Nikola Vucevic found out exactly how much a middle finger aimed in the general direction of a fan costs.
The fine? Vucevic is making about $270,000 per game this season, so couch cushion money for him.
As far as publicly being put in the corner? Well, that’s actually a good thing for Vucevic right now.
With 2:46 left in the loss to New Orleans on Wednesday, it looked like it would be Vucevic that would play hero, hitting his second three-pointer within 90 seconds and giving the Bulls the one-point lead.
Very, and not just because of the timing of it, but where he hit it from.
Entering this season, the 32-year-old shot a majority of his three-pointers from the top of the arc. To Vucevic, the corner was a dark cave that he rather not explore.
While it’s the easiest three to hit because of the distance – 22 feet compared to 23’9 everywhere else – it just wasn’t in his job description. Not surprising, since most centers that are gifted enough to stretch the floor and shoot threes are often at the top of the arc for spacing purposes or just where they end up in transition.
The corner three that Vucevic hit against the Pelicans, however, was his seventh of the season in 10 attempts.
He hit five corner threes the entire 2021-22 season, three the entire 2020-21 campaign, and five the year before that.
Daddy’s got a new pair of shoes, and just in time for a contract year.
“We’re 13 games in so far? I’ve already made more threes from the corner than I have at any time in my career [in a season],” Vucevic said. “I’m in that position a lot, especially toward the end of the game because of our spacing, giving other guys space so they can work and get to the paint, and then when the defense collapses they’re able to find me.”
That doesn’t mean that Vucevic is totally comfortable there yet, and that’s understandable.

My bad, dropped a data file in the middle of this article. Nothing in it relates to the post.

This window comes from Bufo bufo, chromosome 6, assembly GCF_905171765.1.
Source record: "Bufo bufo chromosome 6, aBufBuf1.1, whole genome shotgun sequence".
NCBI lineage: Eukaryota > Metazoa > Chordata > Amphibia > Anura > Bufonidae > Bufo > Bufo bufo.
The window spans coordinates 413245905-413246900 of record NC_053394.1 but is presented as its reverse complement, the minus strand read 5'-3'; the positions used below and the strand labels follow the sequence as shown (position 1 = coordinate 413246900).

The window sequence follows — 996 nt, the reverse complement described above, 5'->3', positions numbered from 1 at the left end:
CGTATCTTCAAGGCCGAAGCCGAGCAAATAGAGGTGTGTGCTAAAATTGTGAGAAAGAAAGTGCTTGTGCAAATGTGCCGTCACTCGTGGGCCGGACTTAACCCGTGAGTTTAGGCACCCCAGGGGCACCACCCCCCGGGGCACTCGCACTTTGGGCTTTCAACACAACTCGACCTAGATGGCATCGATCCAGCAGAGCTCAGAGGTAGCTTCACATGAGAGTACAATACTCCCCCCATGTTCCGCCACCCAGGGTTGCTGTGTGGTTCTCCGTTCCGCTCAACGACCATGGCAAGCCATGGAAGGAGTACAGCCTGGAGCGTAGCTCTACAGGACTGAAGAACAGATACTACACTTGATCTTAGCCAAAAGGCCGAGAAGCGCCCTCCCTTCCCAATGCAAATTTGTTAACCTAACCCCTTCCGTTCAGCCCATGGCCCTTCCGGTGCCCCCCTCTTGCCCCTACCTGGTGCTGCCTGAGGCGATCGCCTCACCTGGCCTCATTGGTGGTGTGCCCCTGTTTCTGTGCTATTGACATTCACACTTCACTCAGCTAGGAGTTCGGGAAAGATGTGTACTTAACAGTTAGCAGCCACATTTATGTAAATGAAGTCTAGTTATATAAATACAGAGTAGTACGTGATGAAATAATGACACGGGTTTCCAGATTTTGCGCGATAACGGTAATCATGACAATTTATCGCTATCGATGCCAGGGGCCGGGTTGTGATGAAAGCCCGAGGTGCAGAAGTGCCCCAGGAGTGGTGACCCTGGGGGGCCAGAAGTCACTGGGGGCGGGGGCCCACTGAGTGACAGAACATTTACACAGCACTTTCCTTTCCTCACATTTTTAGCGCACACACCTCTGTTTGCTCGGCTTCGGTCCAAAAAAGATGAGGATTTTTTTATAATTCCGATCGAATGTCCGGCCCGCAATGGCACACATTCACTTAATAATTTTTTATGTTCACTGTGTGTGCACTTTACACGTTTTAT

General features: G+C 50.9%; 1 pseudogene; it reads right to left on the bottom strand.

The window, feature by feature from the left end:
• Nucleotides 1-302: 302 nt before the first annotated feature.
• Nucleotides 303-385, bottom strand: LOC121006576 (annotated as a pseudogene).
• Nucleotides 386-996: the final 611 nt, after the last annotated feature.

Just look at some other big men that like to shoot the three. Nikola Jokic took 288 threes last season, and only 12 from the corners, making two. Joel Embiid put up 251 threes last year, with 16 from the corners, making four.
“I really haven’t shot it much my whole career, so I’ve had to work at it,” Vucevic said. “I’m working on it daily. I know the work I put in and I know every shot I put up I have a chance of making it.”
Work that’s really appreciated by two of his teammates in Zach LaVine and DeMar DeRozan, especially because of the benefit they get out of it.
DeRozan is a mid-range maestro, so when the paint is absent of an opposing big that means more room to operate. Meanwhile, LaVine has finally looked a bit more explosive the last two games, so when Vucevic is outside that gives LaVine a clear runway to take off from.
Late in games when the Bulls have played more isolation, Vucevic in the corner is a great option to have.
“Above the break he hasn’t shot it great this year,” coach Billy Donovan said of Vucevic. “His corner threes have been really elite and it does a couple things: One, it takes the team’s other big away from the basket, we can drive the ball a little bit more. Then he’s always there as an outlet, and if he can’t get the shot he can get it to the next action.”
Hopefully an action that involves flipping a pass to a teammate, rather than flipping the middle finger.